The first time the National Endowment for the Arts made a big grant to support a project in rural communities, it was in Wisconsin. Up until the mid-1960s, the NEA had mostly focused its efforts on arts organizations in big cities. But UW-Madison professor Robert Gard helped to change that: His championing of the creative potential of rural America won the attention of Leonard Bernstein and then-First Lady Lady Bird Johnson. In 1966 the NEA made a grant to UW’s Office of Community Arts Development, which helped Gard research and publish a manual called The Arts In The Small Community. The publication aimed to give small towns and rural communities a blueprint for harnessing the power of the arts, and it took as its examples communities including Portage and Rhinelander.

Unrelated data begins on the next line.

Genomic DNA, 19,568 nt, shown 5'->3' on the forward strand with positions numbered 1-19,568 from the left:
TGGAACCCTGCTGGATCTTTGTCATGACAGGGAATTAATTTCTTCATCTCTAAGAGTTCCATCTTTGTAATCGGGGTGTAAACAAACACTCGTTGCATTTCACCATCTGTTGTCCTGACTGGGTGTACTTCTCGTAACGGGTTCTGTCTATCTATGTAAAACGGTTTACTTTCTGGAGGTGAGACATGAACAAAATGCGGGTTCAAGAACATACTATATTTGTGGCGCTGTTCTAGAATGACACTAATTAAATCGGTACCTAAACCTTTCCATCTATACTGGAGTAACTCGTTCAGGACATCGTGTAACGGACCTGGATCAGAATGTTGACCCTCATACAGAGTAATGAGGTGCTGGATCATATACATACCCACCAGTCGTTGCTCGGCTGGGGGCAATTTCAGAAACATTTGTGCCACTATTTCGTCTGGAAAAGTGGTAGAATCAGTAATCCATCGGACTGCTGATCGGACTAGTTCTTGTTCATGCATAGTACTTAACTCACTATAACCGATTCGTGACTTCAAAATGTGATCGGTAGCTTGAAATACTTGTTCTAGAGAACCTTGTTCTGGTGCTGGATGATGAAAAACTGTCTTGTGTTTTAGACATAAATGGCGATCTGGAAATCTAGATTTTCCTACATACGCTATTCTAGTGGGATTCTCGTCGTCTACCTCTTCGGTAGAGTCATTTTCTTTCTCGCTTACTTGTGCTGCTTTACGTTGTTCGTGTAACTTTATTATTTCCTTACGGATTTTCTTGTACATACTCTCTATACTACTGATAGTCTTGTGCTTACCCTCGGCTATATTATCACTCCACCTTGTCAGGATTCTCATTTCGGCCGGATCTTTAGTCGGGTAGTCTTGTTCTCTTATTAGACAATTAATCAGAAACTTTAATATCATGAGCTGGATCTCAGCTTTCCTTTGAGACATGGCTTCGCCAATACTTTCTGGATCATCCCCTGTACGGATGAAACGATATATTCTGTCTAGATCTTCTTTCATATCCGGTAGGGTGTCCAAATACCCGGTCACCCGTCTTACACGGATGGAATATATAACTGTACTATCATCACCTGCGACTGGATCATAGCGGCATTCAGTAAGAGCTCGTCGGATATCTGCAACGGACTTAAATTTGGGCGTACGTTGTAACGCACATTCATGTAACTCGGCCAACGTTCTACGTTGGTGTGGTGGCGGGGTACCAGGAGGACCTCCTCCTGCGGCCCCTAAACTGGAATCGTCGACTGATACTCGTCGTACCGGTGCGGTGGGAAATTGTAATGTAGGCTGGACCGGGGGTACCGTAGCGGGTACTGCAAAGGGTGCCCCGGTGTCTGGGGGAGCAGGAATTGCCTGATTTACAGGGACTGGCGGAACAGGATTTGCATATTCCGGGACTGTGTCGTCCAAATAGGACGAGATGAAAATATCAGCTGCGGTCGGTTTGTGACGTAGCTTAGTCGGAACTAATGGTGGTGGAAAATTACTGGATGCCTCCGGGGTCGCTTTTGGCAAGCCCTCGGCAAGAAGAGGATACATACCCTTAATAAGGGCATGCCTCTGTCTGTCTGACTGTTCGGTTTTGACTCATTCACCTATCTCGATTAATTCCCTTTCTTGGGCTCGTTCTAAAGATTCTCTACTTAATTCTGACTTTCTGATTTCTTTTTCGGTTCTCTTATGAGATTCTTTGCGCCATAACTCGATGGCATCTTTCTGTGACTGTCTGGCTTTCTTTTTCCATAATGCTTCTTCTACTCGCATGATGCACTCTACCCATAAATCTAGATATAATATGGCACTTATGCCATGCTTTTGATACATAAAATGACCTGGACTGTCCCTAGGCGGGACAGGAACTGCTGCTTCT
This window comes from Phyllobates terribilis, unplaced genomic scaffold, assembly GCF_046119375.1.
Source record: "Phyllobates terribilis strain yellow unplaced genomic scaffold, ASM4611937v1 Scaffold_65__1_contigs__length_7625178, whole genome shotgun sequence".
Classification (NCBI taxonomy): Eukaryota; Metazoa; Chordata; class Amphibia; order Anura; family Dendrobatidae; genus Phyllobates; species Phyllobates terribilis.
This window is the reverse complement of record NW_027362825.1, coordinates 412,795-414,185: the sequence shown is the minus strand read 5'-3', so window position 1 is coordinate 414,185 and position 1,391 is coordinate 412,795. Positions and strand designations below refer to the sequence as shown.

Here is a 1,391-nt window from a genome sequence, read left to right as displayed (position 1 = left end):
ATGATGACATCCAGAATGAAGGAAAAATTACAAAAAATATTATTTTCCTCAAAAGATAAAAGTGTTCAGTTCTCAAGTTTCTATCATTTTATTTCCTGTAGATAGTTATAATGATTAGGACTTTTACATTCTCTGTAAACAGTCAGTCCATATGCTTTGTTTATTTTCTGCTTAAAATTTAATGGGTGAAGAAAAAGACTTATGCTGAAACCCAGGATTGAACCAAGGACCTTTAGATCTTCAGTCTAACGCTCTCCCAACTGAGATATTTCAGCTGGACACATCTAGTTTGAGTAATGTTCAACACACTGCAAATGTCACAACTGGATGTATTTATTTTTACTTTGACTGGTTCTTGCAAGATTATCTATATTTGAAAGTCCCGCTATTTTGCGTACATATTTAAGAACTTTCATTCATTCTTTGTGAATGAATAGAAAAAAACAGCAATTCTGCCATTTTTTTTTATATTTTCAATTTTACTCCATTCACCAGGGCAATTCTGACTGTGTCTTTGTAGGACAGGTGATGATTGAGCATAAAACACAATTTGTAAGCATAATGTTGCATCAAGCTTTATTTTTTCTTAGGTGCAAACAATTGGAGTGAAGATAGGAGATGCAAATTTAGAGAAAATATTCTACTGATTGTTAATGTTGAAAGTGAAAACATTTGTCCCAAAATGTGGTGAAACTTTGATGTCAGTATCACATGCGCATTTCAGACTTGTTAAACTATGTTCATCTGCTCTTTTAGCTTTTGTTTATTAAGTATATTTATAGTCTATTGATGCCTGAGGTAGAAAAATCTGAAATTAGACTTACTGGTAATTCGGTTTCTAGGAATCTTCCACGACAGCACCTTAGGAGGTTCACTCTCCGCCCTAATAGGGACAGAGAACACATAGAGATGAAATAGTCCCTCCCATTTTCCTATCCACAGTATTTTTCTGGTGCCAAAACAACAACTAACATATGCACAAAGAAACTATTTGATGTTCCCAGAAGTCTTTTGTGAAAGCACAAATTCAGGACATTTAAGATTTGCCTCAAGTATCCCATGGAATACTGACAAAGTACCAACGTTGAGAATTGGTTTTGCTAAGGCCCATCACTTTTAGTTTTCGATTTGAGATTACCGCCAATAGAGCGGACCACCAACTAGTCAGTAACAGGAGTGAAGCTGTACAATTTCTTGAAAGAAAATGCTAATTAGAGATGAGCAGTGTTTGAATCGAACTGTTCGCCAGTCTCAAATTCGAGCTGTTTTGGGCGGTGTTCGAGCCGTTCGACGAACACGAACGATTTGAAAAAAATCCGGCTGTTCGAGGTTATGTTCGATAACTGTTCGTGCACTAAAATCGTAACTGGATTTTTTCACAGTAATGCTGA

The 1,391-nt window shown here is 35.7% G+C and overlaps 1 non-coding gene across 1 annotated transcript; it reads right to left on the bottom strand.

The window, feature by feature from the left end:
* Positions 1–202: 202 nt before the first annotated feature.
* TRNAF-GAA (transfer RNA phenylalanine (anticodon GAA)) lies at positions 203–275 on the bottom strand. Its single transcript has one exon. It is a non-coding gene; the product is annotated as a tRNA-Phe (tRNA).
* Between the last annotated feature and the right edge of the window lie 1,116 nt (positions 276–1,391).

The introductory pages of The Arts In The Small Community strike a few notes that sound eerily familiar in the era of Trumpist populism: Gard points to “the large cities, with their infuriated and burning ghettos,” and asks “Can the United States rediscover, cherish, and strengthen its small communities?” This of course wasn’t a Trump-style appeal to rural resentment—Gard wanted to build a Wisconsin Idea-inspired bridge between the academy and rural America, not gut one and call it a victory for the other—but it’s no small irony that Trump’s administration now wants to eliminate the NEA and its sibling agency, the National Endowment for the Humanities. (Full disclosure: My day job is with Wisconsin Public Radio, part of an organization that has received NEH funding, and proposed changes to the Corporation for Public Broadcasting would affect my workplace as well.)